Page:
TeleTruck is an open system in the sense that other modes of transport (be it by railway, ship or plane) can be taken into account easily. In the same way as different road hauliers can cooperate horizontally other carriers can be integrated together with their subagents (trains, waggons, ships etc.) modelling their modes of transport. We are currently extending our approach towards such intermodal transport chains.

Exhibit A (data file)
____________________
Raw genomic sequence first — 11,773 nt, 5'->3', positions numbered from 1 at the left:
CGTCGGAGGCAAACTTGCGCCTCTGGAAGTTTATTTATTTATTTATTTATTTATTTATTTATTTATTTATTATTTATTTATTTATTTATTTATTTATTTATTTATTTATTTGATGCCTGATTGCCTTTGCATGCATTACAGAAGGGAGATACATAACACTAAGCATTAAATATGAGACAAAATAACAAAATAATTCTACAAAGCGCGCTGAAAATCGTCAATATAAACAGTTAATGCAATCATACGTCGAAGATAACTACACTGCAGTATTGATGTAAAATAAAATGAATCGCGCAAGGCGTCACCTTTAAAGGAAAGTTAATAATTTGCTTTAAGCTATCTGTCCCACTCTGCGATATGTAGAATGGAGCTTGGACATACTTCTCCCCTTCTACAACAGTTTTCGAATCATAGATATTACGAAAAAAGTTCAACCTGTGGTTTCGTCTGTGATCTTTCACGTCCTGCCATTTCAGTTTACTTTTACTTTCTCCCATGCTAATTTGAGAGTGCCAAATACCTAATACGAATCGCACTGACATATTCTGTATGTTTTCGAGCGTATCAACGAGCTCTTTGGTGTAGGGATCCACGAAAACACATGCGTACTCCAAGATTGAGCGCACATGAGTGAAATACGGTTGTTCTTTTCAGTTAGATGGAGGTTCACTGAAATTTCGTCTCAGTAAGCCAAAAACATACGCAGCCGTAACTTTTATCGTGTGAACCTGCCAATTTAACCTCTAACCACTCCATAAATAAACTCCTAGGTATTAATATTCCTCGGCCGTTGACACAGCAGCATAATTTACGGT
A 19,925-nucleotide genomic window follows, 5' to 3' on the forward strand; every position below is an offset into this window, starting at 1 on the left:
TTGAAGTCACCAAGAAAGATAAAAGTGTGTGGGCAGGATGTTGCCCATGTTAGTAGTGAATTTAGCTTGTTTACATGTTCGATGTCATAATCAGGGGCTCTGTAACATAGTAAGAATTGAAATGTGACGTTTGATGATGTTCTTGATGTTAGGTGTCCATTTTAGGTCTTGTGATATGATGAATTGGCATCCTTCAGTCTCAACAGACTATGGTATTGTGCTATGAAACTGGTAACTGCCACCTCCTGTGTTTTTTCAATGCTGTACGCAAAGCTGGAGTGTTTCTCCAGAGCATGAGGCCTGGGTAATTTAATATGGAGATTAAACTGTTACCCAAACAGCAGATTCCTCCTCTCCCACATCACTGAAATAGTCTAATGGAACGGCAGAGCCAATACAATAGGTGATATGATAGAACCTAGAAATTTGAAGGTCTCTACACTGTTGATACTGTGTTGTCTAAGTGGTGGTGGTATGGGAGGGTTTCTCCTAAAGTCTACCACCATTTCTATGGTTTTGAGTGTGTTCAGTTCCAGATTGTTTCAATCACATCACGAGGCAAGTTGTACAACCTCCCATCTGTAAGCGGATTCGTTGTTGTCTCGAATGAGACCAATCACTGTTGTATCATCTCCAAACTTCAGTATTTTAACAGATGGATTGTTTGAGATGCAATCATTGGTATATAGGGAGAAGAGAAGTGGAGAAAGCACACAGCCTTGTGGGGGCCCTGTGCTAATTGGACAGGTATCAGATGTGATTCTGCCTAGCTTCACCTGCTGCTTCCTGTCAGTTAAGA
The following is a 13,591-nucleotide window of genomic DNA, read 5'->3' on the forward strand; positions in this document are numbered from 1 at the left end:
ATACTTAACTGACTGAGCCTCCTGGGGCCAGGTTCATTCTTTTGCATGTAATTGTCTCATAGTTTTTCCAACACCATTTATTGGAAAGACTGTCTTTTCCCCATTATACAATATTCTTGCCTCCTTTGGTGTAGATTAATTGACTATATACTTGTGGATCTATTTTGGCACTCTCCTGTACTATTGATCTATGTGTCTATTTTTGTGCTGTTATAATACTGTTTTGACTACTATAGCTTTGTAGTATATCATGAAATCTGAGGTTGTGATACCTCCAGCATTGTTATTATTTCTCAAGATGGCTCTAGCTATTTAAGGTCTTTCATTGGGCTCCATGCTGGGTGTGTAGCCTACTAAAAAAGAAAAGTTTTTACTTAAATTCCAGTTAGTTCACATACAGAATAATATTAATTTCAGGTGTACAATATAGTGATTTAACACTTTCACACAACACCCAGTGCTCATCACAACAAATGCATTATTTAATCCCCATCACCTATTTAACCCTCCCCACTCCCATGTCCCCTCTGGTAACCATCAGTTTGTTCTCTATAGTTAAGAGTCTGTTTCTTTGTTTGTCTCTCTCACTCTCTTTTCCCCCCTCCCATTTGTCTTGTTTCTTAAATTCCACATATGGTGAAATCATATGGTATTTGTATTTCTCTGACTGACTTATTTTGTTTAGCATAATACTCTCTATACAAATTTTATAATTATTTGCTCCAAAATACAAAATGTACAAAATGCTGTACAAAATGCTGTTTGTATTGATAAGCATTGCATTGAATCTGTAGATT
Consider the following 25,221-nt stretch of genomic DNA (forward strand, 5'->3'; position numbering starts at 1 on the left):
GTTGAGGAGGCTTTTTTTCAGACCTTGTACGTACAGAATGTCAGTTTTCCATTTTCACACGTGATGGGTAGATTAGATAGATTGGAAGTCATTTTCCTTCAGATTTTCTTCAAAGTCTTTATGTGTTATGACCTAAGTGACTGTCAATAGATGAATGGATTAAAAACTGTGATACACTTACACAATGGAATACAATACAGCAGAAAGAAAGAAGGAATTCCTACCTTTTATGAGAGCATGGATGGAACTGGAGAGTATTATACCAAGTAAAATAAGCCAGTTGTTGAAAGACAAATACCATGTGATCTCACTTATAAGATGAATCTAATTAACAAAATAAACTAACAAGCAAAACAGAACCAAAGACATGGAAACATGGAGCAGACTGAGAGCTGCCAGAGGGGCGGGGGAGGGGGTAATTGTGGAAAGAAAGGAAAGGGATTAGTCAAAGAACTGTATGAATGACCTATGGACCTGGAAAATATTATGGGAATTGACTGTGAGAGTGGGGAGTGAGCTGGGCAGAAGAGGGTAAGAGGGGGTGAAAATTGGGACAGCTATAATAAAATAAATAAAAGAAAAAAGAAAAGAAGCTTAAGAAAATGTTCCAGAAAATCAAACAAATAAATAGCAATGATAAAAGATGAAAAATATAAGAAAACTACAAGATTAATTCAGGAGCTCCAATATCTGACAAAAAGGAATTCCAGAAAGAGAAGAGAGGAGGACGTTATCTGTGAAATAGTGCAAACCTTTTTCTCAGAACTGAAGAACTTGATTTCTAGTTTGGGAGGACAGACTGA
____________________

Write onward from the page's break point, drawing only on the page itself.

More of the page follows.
Our general vision for the future of freight haulage in Europe involves a close interaction between the Trans­European Network (TEN) of transportation and the Trans­European Network of telecommunications, in such a way that haulage via multiple modes of transportation is supported by AI technology and Telematics. Loading units derived from transport orders are assigned to loading spaces, transport units, transport modes etc. They are hauled between different locations, possibly undergoing several transshipments. Parallel to this flow of physical objects through the transport TEN, a flow of virtual objects through the telecommunications TEN will occur. Intelligent agents accompany the loading units like virtual analogs through the telecommunication TEN and, coupled with other intelligent agents (the virtual analogs of the trucks, trains etc.), they determine an optimal path for the corresponding physical object through the transport TEN. Just as the physical loading unit may change the physical transport unit, or may be loaded or unloaded at a terminal or a loading dock, so its virtual analog may alter the virtual transport unit or may move from or to the server of the terminal or the loading dock (i.e., the virtual analog of that physical location).